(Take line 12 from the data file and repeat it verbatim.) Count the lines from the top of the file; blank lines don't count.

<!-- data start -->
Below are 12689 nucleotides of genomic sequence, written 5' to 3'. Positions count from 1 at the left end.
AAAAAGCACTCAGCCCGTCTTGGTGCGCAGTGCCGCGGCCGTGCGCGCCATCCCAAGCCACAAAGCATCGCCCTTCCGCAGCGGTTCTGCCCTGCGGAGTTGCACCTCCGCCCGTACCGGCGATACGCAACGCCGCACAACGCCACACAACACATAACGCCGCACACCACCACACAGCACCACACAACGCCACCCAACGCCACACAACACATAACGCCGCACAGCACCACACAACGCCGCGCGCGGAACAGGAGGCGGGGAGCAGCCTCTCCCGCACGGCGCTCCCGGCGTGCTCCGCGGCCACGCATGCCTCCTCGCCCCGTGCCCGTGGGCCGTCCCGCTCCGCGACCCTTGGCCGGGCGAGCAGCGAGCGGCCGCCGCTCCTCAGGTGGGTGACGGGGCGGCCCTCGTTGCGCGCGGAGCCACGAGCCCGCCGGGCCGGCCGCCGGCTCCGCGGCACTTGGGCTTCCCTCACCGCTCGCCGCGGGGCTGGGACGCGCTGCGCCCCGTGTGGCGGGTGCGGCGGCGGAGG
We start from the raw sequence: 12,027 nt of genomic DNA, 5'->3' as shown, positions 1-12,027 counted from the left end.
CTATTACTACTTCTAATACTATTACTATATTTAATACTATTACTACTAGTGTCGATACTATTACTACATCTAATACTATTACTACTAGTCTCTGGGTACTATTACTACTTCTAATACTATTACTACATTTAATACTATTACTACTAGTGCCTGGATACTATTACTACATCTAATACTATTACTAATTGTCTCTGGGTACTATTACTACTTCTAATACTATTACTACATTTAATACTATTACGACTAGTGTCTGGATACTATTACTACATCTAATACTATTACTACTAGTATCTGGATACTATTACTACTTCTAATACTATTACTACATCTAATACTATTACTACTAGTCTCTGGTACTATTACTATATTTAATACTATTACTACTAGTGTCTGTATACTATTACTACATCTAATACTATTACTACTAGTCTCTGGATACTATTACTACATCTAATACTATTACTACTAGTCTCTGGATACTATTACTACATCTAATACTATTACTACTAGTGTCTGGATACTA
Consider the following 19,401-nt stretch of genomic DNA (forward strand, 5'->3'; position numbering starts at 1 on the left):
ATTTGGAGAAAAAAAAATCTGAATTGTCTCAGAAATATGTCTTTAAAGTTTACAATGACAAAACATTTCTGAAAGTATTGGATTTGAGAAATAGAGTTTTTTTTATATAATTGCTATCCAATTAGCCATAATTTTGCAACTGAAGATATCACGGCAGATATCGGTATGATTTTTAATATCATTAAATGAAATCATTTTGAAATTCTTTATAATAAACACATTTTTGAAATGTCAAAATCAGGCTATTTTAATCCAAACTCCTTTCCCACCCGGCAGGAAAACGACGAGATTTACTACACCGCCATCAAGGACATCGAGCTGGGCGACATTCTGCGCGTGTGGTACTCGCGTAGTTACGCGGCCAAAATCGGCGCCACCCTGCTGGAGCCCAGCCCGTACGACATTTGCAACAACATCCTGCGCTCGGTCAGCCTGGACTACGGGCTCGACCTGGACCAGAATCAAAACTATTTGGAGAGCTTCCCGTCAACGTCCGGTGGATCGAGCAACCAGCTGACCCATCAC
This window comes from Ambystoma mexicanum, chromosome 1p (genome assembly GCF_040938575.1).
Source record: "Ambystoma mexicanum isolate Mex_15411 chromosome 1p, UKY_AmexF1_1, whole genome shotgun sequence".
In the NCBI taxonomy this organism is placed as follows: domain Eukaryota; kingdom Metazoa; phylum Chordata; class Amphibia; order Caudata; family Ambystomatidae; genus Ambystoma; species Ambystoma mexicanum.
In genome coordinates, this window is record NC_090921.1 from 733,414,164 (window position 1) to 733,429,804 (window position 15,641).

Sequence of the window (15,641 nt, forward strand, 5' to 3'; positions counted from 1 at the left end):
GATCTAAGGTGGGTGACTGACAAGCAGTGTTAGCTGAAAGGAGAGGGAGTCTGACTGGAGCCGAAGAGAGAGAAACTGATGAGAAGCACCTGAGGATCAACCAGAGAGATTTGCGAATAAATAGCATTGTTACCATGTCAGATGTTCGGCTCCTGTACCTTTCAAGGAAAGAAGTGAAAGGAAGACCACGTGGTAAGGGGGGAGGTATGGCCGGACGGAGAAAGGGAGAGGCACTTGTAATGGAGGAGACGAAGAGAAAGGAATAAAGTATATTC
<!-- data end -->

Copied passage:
GATCTAAGGTGGGTGACTGACAAGCAGTGTTAGCTGAAAGGAGAGGGAGTCTGACTGGAGCCGAAGAGAGAGAAACTGATGAGAAGCACCTGAGGATCAACCAGAGAGATTTGCGAATAAATAGCATTGTTACCATGTCAGATGTTCGGCTCCTGTACCTTTCAAGGAAAGAAGTGAAAGGAAGACCACGTGGTAAGGGGGGAGGTATGGCCGGACGGAGAAAGGGAGAGGCACTTGTAATGGAGGAGACGAAGAGAAAGGAATAAAGTATATTC